Now that the majority of Americans are vaccinated against the virus responsible for COVID-19, many students will return to indoor classrooms in the next few weeks. While the threat of unpredictable and widespread illness from an airborne virus has diminished, parents still want reassurance that their child’s health will be a priority in the day-to-day management of their school facilities.
The focus that COVID-19 has brought to the management of school buildings, and, specifically, to indoor air quality (IAQ) is long overdue. Prior to the pandemic, the five areas for improvement in grades K through 12 to increase student success were:
- Smaller class sizes;
- Higher teacher salaries;
- Lower student dropout rates;
- Higher standards for employed teachers; and
- Local control of curricula through community-elected school boards.
While improvements in these areas are clearly important, an extensive study undertaken as part of the Building Educational Success Together initiative reveals, perhaps, a more compelling use of school funds. This study evaluated more than 750 public schools with an enrollment of 437,618 students and 26,700 teachers in the Chicago and Washington, D.C., areas. A statistical analysis weighed teacher assessment of educational facility conditions, student demographics, and standardized test outcomes. The two most frequent complaints from faculty members were overly large classes and poor classroom IAQ. Of these two complaints, teachers ranked poor IAQ as the most serious because of related illnesses and missed teaching days due to asthma, respiratory problems, and sinus infections.
The study also examined the relationship between the quality of school facilities (as reported by teachers) and the demographics of the student body. The study found no linear relationship between school demographics and facility problems within these cities. In other words, building problems and poor IAQ were widespread.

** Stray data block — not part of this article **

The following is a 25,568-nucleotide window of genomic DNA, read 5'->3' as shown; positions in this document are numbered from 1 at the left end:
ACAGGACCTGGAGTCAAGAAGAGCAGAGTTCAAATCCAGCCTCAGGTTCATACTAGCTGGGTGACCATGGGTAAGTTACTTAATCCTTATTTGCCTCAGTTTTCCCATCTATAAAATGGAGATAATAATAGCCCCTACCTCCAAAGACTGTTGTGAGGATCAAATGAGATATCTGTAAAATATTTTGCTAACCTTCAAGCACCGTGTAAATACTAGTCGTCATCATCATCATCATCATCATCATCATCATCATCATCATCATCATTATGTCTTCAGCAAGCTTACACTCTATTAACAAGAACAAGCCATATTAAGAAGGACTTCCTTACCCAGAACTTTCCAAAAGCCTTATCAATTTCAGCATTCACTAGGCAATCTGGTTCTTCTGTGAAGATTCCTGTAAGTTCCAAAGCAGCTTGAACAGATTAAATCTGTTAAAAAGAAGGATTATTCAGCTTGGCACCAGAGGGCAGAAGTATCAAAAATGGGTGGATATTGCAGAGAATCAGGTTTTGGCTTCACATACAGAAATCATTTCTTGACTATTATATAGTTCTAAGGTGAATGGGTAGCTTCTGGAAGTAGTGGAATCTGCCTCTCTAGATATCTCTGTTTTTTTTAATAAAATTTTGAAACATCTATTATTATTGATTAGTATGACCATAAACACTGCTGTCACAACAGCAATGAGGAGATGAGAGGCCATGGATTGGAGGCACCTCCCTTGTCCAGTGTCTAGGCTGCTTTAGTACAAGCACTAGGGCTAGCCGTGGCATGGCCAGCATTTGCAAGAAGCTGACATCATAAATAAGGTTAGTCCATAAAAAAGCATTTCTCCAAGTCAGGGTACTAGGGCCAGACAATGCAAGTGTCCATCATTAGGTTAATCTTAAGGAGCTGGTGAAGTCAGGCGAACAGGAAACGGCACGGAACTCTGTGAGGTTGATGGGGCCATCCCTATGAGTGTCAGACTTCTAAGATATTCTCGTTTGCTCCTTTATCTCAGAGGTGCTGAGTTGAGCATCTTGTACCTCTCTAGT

Standardized test scores, another marker for academic success, showed that both demographic variables and IAQ were linked to student scores. After controlling for demographics, an independent relationship between poor IAQ and lower math and reading scores remained. The conservative estimate was that poor IAQ reduced individual student grades by 3%-7% and lowered the number of students performing in the highest SAT categories in both math and reading by 3%-4%. The conclusion was that improving IAQ was at least as influential as reducing class sizes.
Why Is Classroom IAQ so Important?
There is little surprise that IAQ affects the health of building occupants. Children, however, are especially vulnerable to illnesses from exposure to airborne chemicals, particles, and poor thermal conditions. During development, the tissues and organs of children are continually differentiating and maturing, making their actively dividing genes and cells more vulnerable to disruption from toxins in the environment. In addition, respiratory passages in children are narrower than in adults so any constriction from inflammation, infection, or asthma significantly reduces airflow to and from the lungs. Studies confirm that overly dry indoor air (relative humidity less than 40%) and other causes of poor IAQ are associated with student and teacher absenteeism due to asthma, allergies, and infections. For example, in the U.S. alone, children with one or more asthma attacks in the previous year missed an estimated 12.8 million school days due to asthma.